New Brunswick is not the only province where safety authorities see the OPM as an applicable safety measurement tool. Dr. Amick says British Columbia is considering adopting it, while Manitoba, Nova Scotia, Alberta and even the United States have expressed interest.

While no province in Canada has yet established the OPM as a universal tool, WorkSafeNB plans to use it in its Focus Firm Initiatives, which assign consultants to work with firms struggling with safety issues. The organization has also added the OPM questions to its annual client survey, which evaluates safety culture in workplaces.

Albert says the OPM can help WorkSafeNB assess the effectiveness of its programs or services when it intervenes with a company in the future. Apart from indicating whether certain interventions result in safety improvements, “a lack of improvement might lead us to modify a program or strategy.”


The Organizational Performance Metric (OPM) tool requires employers or workers to answer the following questions by quantifying the percentage of the time, in increments of 20 per cent, each question is affirmative in their respective firms:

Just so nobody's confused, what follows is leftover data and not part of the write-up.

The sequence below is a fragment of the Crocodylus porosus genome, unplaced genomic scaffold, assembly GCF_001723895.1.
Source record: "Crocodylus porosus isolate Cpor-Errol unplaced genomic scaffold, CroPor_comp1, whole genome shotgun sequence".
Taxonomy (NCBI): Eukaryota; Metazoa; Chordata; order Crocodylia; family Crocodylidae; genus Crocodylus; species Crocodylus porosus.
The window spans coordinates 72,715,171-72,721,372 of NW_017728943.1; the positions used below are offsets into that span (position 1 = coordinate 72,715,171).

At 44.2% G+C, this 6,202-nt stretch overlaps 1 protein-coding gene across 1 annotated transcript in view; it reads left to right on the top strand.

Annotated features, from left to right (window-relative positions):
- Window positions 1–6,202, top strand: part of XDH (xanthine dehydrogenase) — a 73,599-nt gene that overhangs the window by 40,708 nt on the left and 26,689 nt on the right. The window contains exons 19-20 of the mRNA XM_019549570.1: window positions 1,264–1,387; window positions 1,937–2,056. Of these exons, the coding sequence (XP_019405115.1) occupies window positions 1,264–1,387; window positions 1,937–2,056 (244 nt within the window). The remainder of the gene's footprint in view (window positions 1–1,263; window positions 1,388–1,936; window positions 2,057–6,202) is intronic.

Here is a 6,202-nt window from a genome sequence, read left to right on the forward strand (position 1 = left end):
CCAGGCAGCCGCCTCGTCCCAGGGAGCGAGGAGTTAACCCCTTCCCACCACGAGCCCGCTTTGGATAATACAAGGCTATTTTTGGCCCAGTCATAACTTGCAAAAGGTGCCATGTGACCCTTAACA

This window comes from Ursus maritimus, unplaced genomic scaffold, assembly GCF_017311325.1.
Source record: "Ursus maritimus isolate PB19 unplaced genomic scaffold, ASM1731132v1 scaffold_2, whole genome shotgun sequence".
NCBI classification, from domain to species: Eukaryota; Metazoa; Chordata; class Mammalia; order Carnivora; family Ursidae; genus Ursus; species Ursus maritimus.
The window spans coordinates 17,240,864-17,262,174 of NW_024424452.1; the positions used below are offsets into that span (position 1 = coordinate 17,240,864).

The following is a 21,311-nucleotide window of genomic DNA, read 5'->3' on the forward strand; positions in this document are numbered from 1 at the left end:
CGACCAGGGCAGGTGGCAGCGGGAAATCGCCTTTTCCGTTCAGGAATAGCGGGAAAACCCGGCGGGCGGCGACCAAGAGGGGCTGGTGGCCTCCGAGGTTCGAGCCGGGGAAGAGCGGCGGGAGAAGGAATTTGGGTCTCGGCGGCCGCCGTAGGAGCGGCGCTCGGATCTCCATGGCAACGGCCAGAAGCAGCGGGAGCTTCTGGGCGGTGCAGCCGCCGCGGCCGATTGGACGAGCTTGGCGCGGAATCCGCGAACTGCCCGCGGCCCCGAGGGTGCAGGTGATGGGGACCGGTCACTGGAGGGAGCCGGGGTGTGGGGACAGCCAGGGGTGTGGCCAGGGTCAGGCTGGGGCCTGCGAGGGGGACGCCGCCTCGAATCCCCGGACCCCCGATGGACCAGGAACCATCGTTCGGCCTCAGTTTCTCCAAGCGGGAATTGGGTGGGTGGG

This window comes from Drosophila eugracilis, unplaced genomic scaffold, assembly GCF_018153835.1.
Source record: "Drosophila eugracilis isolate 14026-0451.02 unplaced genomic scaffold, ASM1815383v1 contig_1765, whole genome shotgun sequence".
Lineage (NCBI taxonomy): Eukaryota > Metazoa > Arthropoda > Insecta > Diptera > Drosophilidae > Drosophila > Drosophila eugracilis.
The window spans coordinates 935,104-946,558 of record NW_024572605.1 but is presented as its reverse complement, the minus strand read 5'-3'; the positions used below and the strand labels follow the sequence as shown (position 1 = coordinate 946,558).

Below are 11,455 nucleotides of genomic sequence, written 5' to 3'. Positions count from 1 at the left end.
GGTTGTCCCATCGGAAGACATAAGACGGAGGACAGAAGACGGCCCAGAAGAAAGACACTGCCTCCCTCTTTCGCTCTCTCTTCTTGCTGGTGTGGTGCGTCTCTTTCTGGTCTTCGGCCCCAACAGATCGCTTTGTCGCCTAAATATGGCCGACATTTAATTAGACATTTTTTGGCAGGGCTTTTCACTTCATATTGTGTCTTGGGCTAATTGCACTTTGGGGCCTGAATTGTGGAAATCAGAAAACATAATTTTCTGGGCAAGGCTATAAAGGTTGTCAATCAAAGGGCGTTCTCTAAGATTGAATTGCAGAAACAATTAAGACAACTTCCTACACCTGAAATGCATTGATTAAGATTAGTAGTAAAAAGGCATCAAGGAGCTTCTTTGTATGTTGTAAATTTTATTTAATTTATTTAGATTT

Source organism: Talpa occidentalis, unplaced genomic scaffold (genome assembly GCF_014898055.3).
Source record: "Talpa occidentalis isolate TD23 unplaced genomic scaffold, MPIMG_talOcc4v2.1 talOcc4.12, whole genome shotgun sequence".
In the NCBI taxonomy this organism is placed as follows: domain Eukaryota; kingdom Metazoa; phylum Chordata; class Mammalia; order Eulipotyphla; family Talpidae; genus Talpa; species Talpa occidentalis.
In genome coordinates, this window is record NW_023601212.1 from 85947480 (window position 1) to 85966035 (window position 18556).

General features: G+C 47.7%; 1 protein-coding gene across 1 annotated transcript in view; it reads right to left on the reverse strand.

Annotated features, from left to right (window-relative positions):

• Are safety audits a regular occurrence?
  • Does everyone in the organization value continuous safety improvements?
  • Is safety considered as important as, or more so than, the quantity and quality of work?
  • Does everybody have all the information required for safe work?
  • Do all employees have a say when it comes to decisions about their safety?
  • Are employees in charge of safety authorized to make whatever changes they deem necessary?
  • Are employees who work safely recognized?
  • Do all employees have the equipment to work safely?

While the Institute for Work and Health recommends the OPM as a safety-benchmarking tool, several limitations have been noted in the assessment report, one of which is a high non-response rate. Nearly 60 per cent of the firms selected to participate in the survey, which includes both the OPM and the Internal Responsibility System Questionnaire, did not respond. As well, one key informant’s assessment of a firm’s performance may not be representative, although 60 per cent of the firm’s employees agreed with their managers who filled out the questionnaire.

The report recommends that WorkSafeNB consider obtaining multiple assessments at different organizational levels until further research is completed.

The IWH is conducting further research on the OPM. “We’re doing that science now. And we also hope that what people say and how they score actually reflects what’s going on in their workplace,” Dr. Amick says.